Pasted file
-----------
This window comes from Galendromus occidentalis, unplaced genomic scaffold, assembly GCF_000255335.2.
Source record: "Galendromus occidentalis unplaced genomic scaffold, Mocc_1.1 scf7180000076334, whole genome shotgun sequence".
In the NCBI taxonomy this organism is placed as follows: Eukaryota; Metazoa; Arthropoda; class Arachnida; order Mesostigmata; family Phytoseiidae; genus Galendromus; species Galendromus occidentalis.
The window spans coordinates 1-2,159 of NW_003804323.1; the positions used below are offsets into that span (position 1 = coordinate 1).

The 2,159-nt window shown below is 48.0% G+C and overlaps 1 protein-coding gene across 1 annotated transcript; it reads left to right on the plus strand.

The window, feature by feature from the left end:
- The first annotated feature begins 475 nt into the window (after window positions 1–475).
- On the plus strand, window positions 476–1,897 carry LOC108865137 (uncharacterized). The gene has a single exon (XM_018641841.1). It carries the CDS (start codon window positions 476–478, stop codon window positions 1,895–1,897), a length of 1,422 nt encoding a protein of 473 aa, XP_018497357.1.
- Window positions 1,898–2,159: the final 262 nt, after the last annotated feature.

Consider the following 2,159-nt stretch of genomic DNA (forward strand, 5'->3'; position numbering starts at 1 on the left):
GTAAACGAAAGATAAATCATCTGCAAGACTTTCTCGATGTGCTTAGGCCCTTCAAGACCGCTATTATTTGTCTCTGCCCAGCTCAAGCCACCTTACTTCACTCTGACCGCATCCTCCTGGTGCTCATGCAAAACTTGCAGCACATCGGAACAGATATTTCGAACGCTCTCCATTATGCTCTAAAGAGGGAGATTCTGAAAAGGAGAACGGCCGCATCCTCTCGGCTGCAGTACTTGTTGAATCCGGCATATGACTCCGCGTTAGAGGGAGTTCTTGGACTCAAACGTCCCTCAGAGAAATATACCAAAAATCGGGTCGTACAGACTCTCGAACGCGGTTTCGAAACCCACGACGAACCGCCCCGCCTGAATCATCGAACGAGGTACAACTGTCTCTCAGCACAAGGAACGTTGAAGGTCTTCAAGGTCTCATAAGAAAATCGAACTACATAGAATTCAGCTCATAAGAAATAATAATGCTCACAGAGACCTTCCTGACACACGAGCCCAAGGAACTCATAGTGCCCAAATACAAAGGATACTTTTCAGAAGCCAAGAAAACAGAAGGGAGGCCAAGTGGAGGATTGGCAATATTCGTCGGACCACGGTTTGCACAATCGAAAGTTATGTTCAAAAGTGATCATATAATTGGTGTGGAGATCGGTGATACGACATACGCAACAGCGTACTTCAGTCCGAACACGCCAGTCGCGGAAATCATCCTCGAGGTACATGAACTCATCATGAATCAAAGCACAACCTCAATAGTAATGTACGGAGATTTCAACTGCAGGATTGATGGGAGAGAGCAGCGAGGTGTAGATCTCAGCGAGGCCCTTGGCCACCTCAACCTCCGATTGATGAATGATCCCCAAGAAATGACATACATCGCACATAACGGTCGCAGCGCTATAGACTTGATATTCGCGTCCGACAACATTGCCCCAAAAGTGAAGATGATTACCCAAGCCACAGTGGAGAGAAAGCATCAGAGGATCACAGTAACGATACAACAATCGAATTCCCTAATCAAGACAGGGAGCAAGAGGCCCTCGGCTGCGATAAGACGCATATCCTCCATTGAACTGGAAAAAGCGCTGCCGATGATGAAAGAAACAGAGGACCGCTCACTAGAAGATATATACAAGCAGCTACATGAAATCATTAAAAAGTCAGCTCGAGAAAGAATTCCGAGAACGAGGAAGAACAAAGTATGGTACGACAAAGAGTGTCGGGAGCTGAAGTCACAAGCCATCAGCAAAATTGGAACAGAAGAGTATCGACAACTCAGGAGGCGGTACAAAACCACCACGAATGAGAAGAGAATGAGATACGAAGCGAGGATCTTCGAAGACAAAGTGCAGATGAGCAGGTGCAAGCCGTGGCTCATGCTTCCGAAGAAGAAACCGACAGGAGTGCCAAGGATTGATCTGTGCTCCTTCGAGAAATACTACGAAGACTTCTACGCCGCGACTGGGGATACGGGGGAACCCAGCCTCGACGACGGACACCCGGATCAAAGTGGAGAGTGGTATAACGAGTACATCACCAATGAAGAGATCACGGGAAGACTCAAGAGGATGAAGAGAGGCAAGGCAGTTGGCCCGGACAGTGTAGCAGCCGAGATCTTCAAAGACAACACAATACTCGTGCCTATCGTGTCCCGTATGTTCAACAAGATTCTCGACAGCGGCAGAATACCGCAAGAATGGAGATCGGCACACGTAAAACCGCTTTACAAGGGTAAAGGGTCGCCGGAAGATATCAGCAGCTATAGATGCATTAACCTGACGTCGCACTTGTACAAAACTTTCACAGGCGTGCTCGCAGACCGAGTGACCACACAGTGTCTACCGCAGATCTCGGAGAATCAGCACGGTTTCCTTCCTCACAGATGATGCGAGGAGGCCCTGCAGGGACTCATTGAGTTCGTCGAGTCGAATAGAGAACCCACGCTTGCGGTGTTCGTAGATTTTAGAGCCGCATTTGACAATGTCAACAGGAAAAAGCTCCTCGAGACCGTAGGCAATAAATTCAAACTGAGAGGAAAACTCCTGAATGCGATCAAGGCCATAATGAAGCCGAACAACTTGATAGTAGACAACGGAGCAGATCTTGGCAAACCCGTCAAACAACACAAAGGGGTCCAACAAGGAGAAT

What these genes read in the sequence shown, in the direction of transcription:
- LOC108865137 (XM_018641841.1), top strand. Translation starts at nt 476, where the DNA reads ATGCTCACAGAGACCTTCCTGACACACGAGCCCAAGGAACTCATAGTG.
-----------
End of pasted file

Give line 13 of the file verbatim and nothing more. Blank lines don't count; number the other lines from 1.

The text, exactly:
- LOC108865137 (XM_018641841.1), top strand. Translation starts at nt 476, where the DNA reads ATGCTCACAGAGACCTTCCTGACACACGAGCCCAAGGAACTCATAGTG.